Sync 3 works just as well in the MKC as it does in any other Ford or Lincoln vehicle. Swiping through menu screens is a quick process, and the system responds immediately to touch commands. Embedded navigation is optional on base MKCs and standard on higher trims, though every version of Sync 3 comes with Apple CarPlay and Android Auto.
Good as Sync 3 is, it can’t match the cool factor of the Audi Q5’s optional Virtual Cockpit, and other luxury offerings like the Acura RDX, BMW X3 and Mercedes-Benz GLC offer sharper displays with better graphics. Lincoln does stand toe-to-toe with the best in terms of driver assistance tech, though, with features like precollision assist, active park assist, adaptive cruise control and lane-keeping assist available on higher trims. Starting next year, the MKC will come standard with the Lincoln Co-Pilot 360 suite of tech that includes automatic emergency braking, pedestrian detection, a backup camera, blind-spot monitoring and cross-traffic alert.
From a functionality standpoint, the MKC offers usable space for luggage — not to mention a wide load-in aperture thanks to its clamshell hatch design — but still falls short of its key rivals. The MKC offers a maximum of 53.1 cubic feet of space with the rear seats folded, which is a few cubes shy of the Acura RDX, Audi Q5, BMW X3, Buick Envision and Mercedes GLC.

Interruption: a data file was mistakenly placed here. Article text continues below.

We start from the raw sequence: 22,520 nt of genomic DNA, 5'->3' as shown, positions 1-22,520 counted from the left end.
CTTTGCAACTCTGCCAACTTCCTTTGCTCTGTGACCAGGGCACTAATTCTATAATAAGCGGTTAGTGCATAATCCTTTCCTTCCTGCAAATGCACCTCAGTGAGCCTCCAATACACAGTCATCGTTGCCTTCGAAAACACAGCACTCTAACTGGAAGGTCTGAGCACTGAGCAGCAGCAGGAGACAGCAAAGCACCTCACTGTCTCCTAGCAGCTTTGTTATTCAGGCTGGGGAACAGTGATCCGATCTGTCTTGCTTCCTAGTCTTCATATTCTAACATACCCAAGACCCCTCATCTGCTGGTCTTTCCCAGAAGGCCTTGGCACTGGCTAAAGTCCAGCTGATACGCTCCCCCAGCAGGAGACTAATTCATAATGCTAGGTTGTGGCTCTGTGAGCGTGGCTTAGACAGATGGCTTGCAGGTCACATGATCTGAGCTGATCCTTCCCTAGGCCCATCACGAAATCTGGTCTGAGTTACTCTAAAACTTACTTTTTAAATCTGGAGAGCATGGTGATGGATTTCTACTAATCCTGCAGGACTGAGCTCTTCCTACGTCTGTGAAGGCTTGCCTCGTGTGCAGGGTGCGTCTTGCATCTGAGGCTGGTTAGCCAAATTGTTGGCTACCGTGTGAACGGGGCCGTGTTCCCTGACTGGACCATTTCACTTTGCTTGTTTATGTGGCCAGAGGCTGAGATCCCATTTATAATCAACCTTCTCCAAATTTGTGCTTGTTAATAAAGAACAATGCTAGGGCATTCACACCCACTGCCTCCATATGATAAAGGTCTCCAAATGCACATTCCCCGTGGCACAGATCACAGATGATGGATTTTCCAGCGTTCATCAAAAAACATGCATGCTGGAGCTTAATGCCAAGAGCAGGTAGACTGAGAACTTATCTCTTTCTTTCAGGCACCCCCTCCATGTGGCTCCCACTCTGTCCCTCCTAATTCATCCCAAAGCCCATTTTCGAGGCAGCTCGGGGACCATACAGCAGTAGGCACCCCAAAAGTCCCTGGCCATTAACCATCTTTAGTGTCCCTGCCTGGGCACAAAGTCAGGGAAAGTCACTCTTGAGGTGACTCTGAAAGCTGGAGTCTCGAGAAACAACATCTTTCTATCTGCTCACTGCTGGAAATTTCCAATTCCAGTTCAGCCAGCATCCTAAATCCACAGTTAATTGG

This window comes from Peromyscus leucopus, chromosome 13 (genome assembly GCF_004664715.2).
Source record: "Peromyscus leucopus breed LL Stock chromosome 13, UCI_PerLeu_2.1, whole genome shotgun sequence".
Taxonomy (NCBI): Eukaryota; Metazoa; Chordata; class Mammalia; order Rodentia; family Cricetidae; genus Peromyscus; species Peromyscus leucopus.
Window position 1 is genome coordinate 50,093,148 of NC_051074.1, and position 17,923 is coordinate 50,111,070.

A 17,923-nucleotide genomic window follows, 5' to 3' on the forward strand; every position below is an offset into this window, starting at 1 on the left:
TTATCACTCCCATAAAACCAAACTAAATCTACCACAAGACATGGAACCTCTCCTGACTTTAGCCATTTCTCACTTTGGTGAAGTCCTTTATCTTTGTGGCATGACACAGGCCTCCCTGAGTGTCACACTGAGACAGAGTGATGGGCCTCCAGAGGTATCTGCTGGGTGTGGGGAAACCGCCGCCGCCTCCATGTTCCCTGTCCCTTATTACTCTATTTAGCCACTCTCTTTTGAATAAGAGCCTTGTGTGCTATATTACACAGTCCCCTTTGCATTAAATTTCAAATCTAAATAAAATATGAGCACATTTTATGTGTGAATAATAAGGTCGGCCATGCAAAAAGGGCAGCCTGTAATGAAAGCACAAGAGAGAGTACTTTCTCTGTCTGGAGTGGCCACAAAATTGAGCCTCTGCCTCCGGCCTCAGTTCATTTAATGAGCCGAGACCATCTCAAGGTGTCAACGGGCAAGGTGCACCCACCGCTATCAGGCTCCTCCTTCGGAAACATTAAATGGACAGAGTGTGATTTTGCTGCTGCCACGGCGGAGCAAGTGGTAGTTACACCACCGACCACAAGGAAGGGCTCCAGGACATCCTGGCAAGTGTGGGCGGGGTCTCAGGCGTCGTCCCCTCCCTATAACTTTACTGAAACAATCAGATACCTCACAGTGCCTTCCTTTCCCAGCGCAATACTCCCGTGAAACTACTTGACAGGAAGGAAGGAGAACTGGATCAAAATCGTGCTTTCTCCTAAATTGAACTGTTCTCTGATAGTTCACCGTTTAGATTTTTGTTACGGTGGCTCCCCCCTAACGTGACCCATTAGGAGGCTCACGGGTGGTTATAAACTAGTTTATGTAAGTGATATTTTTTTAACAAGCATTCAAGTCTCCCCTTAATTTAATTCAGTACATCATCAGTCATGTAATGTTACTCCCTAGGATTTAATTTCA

Really, nothing’s changed inside the MKC for 2019, save for a couple of color and trim options. Lincoln’s trio of Black Label schemes are once again available, in Modern Heritage (black and white) and Center Stage (red and black) themes, as well as the rich, brown Indulgence spec pictured here. With its Alcantara headliner, supple leather and soft-touch surface materials, the Black Label cabin looks and feels exquisite, right down to the detail stitching on the seats and door inserts. Just remember, you pay for the privilege: a Black Label MKC can’t be had for less than $48,125, including $925 for destination, and the fully loaded, 2.3-liter, all-wheel drive version you see here costs $55,730.
Nice as the Black Label treatment is — which, don’t forget, includes several complimentary care and concierge services — you’re better off with lesser MKC trims, which range from $33,995 for the base model to $40,625 for the Reserve, not including destination, and before options. A nicely optioned Reserve 2.3T AWD with 19-inch wheels and the trick park assist system will set you back around $49,000, or about as much as a very lightly optioned, less-powerful, mid-level Audi Q5 Premium Plus. The MKC’s closest competitor, as far as I’m concerned, is the new-for-2019 Acura RDX which, loaded up in Advance SH-AWD trim, costs about the same.
Aside from the improved front fascia, the 2019 MKC isn’t so different from its predecessor. It feels markedly more upscale and luxurious than the Ford Escape on which it’s based, and offers a quiet, premium cabin that’s as good as or better than many of its more well-established rivals. It’s a sensible choice among compact luxury crossovers and competently conveys Lincoln’s ethos of “quiet luxury.” The MKC might not be the first vehicle that comes to mind in this highly competitive segment, but it certainly checks all the right boxes.